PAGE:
For a while it seemed that union might be limited to some kind of federal basis, with the major emphasis on defence and foreign policy, which was probably Nasser's main concern. But this had potential faults: it would have meant coming to terms with Syria's political parties and these were not institutions for which Nasser had any more respect in a Syrian context than he had had in Egypt. Moreover, Nasser was not experienced in working within an institutional framework or sharing power - both necessities if there was to be a federal union. He thus insisted that if there was to be a union, as the Syrian government was requesting, then it should be a full union and of course he, Nasser, the leader of the much larger and stronger Egyptian state, would be at its head. In February 1958 Nasser and Syria's President Quwaitly stood together in Cairo and proclaimed the foundation of the United Arab Republic (UAR). It appeared a major extension of Nasser's power in the Middle East, and inevitably led to both acclaim and fear among friends and foes. The most immediate consequences were in the two neighbouring countries of Syria that stood to be most directly affected: Lebanon and Iraq. Syria had long regarded Lebanon and its wealthy market of Beirut as being properly a part of Syria, divided from it by the French in 1920 who had then departed in 1946 leaving a new state shared between its two major confessional groups, the Maronite Christians and the Muslims. Under the leadership of the Christian President, Chamoun, Lebanon, fearful of Arab domination, had been the one state in the Middle East keen to take up the Eisenhower Doctrine. The appeal of the UAR at the same time found a response amongst the Muslims of Lebanon, just as Nasser and his busy agents there intended it should. Fed by arms from Syria it looked in 1958 as if Lebanon might be heading for civil war. Then, dramatically, the situation worsened on 14 July 1958, when it was announced from Baghdad that the Western-backed monarchy run by Nuri had been overthrown. An unknown army officer, Brigadier Abdel Karim Kassem, had staged a coup that had been swiftly followed by the killing of the royal family and Nuri himself. Fearing an immediate worsening of the crisis in Lebanon, Chamoun called on the Americans to send in the marines. Shortly afterwards, and worried too by developments in Iraq, where the king (his cousin) had been killed, Hussein asked Britain to follow America's lead and send troops to Jordan.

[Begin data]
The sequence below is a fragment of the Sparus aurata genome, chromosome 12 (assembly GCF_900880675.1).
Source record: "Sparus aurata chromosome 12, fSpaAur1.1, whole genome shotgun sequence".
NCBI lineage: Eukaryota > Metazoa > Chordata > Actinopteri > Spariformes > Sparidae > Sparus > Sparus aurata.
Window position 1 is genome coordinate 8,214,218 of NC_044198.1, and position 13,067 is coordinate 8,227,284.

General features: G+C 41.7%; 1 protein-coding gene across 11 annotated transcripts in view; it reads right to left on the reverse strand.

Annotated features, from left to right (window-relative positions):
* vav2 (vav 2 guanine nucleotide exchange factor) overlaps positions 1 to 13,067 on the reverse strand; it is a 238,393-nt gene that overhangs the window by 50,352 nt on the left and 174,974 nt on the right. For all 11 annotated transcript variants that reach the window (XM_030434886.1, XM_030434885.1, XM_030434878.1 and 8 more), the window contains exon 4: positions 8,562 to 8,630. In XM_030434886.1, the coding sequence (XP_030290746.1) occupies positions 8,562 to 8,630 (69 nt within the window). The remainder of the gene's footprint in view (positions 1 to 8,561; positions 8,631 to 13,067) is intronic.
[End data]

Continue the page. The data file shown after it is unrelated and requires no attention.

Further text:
Near Disaster, Averted